2010 Winning Essays
Thirteen winning essays from the 2010 contest year of the Young Naturalist Awards by students from grade 7 - 12. Winning essays ranged from an exploration of the exit tunnels made by the goldenrod gallfly, to the degradation of our fresh water systems, to a study of snapping turtles in an urban setting.
A golf course can be a beautiful sight for golfers and non-golfers, alike. But does the tremendous amount of manicuring, fertilizing, and pest control behind that beauty spell harm to the animals that dwell there?
Project Phosphogypsum: The Effect of Phosphogypsum on the Water-retaining Properties of St. Augustine Grass
All over the world, people are running into the problem of what to do with useless phosphogypsum stacks piling up, and the world could benefit from the use of the substance on outdoor lawns. For years, people across the globe have tried to find a use for this growing problem. I thought the answer might be using phosphogypsum on grass to help it retain water.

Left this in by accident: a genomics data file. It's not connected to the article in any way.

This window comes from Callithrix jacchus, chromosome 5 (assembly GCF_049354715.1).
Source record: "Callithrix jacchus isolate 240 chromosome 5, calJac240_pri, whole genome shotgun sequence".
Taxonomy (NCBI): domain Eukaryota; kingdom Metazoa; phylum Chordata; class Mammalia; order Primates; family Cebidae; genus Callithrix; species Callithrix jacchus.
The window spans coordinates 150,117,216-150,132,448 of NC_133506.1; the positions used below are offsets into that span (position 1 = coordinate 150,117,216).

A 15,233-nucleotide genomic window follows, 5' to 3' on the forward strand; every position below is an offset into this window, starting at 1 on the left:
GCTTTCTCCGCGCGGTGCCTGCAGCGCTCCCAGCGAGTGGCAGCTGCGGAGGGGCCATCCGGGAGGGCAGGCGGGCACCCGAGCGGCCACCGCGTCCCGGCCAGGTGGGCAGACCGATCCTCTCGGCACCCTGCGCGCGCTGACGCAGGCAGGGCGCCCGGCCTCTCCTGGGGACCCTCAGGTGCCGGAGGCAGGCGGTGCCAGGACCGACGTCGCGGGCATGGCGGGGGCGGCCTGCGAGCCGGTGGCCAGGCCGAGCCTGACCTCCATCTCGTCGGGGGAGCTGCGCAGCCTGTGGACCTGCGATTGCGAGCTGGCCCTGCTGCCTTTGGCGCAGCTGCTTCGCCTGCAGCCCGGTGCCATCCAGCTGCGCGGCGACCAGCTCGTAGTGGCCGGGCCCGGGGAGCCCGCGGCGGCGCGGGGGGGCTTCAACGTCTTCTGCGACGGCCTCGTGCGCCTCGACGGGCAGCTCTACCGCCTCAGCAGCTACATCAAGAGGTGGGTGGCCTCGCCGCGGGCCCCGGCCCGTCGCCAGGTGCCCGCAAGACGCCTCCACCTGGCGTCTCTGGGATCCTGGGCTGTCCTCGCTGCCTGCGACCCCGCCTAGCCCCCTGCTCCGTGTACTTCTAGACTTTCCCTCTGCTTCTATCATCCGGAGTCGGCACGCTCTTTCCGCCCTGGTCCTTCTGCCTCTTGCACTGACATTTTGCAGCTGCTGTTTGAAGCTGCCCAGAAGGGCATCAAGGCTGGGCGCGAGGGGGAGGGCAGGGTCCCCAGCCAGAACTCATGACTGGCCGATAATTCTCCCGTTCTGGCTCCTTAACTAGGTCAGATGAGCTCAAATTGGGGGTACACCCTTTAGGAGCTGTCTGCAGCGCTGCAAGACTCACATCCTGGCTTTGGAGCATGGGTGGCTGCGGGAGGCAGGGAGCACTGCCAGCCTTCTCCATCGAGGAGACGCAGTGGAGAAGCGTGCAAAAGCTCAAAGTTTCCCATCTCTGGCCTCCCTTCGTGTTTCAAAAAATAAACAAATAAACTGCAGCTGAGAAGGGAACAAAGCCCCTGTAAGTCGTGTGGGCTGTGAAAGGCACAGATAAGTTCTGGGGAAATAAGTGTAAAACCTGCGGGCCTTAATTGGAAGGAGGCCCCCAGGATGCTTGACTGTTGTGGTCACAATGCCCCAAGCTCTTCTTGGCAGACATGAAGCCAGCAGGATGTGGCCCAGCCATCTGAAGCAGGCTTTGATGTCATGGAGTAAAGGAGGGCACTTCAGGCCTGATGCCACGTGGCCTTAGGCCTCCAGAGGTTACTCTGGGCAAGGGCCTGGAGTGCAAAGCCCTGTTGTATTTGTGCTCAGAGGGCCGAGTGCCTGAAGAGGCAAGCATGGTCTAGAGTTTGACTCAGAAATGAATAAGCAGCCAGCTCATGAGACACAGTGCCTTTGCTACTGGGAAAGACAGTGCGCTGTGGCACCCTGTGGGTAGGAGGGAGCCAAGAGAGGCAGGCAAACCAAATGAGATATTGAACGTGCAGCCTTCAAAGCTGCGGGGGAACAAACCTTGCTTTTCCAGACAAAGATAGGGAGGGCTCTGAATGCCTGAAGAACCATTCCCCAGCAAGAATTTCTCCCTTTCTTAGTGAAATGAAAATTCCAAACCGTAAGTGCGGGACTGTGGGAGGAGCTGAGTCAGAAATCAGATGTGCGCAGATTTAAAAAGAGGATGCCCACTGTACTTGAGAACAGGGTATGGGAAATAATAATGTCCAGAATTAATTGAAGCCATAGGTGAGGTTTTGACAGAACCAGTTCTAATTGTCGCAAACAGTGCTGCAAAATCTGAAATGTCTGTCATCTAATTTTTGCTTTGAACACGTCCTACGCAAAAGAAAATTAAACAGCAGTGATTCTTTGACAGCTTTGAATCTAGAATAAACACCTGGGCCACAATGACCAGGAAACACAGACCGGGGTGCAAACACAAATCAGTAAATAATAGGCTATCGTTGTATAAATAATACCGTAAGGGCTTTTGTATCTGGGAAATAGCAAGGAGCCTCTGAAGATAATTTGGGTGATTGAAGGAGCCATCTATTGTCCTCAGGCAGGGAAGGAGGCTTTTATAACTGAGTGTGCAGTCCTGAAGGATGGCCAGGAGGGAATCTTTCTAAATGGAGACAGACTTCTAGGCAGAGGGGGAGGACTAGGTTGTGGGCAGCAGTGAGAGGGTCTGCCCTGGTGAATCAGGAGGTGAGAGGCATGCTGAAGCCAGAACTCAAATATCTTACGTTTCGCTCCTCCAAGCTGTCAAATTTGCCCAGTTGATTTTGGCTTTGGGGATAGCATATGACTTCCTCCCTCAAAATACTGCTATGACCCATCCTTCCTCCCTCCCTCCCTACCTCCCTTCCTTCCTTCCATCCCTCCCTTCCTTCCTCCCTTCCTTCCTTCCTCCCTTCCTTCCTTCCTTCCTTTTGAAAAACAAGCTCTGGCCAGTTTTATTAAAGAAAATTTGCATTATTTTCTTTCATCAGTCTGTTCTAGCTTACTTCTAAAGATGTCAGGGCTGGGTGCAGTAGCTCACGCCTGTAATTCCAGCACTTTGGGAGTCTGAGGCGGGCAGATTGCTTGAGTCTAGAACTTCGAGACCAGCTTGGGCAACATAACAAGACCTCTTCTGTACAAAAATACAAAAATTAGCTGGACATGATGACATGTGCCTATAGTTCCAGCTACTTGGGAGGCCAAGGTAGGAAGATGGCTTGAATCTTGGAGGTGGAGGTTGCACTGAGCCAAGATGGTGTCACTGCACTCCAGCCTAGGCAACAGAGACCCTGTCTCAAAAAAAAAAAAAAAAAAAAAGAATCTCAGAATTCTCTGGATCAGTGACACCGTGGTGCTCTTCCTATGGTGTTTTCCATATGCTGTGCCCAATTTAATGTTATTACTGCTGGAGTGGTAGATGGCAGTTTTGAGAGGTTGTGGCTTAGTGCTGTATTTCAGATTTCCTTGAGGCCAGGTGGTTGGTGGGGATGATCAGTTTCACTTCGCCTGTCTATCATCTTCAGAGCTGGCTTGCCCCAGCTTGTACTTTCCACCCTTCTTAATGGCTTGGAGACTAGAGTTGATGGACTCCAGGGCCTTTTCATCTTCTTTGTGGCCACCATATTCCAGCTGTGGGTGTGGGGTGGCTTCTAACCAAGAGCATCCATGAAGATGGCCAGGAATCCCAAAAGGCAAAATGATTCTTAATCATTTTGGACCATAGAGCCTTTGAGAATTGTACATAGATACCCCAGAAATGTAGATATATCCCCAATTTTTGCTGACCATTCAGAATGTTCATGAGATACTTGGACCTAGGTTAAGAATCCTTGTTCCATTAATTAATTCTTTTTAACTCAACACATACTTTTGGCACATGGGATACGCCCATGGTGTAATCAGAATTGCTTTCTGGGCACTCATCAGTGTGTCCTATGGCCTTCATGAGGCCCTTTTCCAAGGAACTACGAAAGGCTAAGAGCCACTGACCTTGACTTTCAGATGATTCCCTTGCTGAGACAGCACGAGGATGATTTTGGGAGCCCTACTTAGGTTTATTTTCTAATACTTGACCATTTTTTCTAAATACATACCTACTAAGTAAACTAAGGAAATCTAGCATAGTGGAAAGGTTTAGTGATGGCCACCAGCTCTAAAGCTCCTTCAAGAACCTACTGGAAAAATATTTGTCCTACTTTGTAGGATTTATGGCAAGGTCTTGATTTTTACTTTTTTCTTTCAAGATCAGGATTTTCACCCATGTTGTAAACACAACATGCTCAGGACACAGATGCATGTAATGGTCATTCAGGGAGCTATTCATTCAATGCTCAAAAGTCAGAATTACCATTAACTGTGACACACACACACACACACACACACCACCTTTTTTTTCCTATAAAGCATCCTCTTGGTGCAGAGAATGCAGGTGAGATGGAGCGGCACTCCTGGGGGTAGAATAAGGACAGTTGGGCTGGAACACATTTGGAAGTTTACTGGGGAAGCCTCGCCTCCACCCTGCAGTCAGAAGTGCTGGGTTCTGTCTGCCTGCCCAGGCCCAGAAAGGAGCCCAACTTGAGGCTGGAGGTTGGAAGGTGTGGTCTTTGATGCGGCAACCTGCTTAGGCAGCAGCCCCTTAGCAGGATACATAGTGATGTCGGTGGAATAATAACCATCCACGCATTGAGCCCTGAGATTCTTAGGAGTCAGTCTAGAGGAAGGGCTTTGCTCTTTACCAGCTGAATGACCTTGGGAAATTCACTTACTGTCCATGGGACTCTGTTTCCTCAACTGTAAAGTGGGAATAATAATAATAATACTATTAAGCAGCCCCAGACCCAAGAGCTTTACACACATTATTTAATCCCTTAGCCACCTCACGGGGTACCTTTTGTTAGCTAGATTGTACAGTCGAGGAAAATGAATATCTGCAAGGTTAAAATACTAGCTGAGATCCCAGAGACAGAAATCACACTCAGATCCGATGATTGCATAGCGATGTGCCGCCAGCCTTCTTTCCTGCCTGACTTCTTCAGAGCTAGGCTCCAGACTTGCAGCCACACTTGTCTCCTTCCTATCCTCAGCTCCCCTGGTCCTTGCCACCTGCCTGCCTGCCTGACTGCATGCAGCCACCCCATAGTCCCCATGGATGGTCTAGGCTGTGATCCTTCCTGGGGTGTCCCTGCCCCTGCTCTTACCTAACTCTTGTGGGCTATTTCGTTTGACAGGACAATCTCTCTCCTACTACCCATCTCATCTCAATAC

Investigating the Ecology of Chelydra s. Serpentina, the Common Snapping Turtle, in a Highly Urban Setting
Chelydra s. serpentina, the common snapping turtle, is one of the largest freshwater turtles in North America. This species has a large head, powerful jaws, a long tail, and big forelimbs with large claws. When facing a threat, snapping turtles face their attacker and use their long neck to aggressively lunge forward and bite. Females travel great distances over land to find nesting sites (Hulse 2001, Congdon et. al 1987). Males are highly territorial and fight aggressively (Hulse 2001). This species is known for its tolerance to pollution, and is able to survive and even thrive in habitats where other turtle species perish (Hulse 2001). It is one of a small group of species able to live among humans and tolerate highly unnatural settings. By continuing to learn more about this species, we can help insure that it will remain extant and add to the rich biodiversity of life on Earth.